The Path Between the Seas: The Creation of the Panama Canal, 1870-1914

Written by:
David McCullough
Narrated by:
Edward Herrmann

Abridged Audiobook

Release Date
June 2003
9 hours 0 minutes
The National Book Award–winning epic chronicle of the creation of the Panama Canal, a first-rate drama of the bold and brilliant engineering feat that was filled with both tragedy and triumph, told by master historian David McCullough.

From the Pulitzer Prize–winning author of Truman, here is the national bestselling epic chronicle of the creation of the Panama Canal. In The Path Between the Seas, acclaimed historian David McCullough delivers a first-rate drama of the sweeping human undertaking that led to the creation of this grand enterprise.

The Path Between the Seas tells the story of the men and women who fought against all odds to fulfill the 400-year-old dream of constructing an aquatic passageway between the Atlantic and Pacific oceans. It is a story of astonishing engineering feats, tremendous medical accomplishments, political power plays, heroic successes, and tragic failures. Applying his remarkable gift for writing lucid, lively exposition, McCullough weaves the many strands of the momentous event into a comprehensive and captivating tale.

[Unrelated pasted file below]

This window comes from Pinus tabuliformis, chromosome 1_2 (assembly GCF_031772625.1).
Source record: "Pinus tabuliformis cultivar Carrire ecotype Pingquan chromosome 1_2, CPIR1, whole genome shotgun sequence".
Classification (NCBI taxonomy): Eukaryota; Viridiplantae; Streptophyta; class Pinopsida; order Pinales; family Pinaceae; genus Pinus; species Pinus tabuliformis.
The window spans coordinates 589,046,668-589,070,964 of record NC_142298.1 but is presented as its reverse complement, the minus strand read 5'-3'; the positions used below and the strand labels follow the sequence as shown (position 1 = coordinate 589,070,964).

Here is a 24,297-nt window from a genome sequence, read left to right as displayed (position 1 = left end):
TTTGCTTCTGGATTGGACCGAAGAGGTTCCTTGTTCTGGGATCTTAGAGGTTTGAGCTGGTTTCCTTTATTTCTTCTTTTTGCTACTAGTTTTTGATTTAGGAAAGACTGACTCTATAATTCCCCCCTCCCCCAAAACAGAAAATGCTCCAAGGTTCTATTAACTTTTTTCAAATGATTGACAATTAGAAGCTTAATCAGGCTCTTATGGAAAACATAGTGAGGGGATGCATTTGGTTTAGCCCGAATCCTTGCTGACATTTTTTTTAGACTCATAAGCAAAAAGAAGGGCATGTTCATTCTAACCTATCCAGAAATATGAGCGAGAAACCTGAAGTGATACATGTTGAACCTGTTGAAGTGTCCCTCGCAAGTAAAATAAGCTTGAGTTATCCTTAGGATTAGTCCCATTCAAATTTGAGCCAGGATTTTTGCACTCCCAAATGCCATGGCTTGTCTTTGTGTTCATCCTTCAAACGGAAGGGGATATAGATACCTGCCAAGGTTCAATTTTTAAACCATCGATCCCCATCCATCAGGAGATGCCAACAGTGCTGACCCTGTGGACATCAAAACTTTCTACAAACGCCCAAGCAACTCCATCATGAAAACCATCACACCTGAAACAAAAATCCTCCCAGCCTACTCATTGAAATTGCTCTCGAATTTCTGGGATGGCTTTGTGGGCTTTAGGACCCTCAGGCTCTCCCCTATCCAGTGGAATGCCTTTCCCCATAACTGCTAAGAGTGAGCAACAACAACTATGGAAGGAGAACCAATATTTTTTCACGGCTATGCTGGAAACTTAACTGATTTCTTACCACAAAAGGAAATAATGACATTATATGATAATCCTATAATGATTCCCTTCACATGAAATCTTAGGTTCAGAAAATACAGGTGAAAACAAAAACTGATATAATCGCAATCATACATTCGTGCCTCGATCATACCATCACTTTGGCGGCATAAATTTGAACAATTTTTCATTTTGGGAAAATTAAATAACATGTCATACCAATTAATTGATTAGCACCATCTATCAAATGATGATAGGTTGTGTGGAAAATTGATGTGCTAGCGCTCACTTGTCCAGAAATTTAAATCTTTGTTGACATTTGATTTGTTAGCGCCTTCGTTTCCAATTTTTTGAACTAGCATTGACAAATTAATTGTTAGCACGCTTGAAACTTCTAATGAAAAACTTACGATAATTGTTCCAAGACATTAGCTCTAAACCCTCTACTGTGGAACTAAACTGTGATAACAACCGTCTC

Winner of the National Book Award for history, the Francis Parkman Prize, the Samuel Eliot Morison Award, and the Cornelius Ryan Award (for the best book of the year on international affairs), The Path Between the Seas is a must-read for anyone interested in American history, the history of technology, international intrigue, and human drama.
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Gary R.

This book was done very well. The first half gave insight into the struggles that created the base li e for the project. The second half was so interesting with the medical problems and engineering tasks that were used. The narrator was easy to listen too.

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Debra B.

Interesting history of the canal and some of the US history with Columbia and Panama.

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Fascinating story even if you did not know you were interested in the Panama Canal. Plus, it is hard to beat Edward Herrmann as a narrator. McCullough is a master storyteller and a bestselling author for good reason. You do not have to love history to enjoy his books/topics. It says this audio book is an abridged version, which makes it an easy listen. I loved every detail, but it could be more than some desire. (Disclaimer: I have a degree in history and love it.) I felt like they probably included everything that was both pertinent and that gives the reader (listener) a well-rounded picture without the exhaustive detail that may have been in the book. I do not know if the book was as detailed as his book on Truman, (I listened to all 54 hours of the audio book on Truman). I do agree with another reviewer that the abridged version occasionally leaves you wondering how you got from one thing to the next, but then you remember it is abridged and you are fine. You realize you did not miss something and easily jump into the next topic. I do recommend looking at a map of Panama or even finding something historical related to the canal. It is not essential, but it helps if you like to place the key locations McCullough references throughout the book in your mind and understand the path of the canal (which is not in a straight line across the isthmus).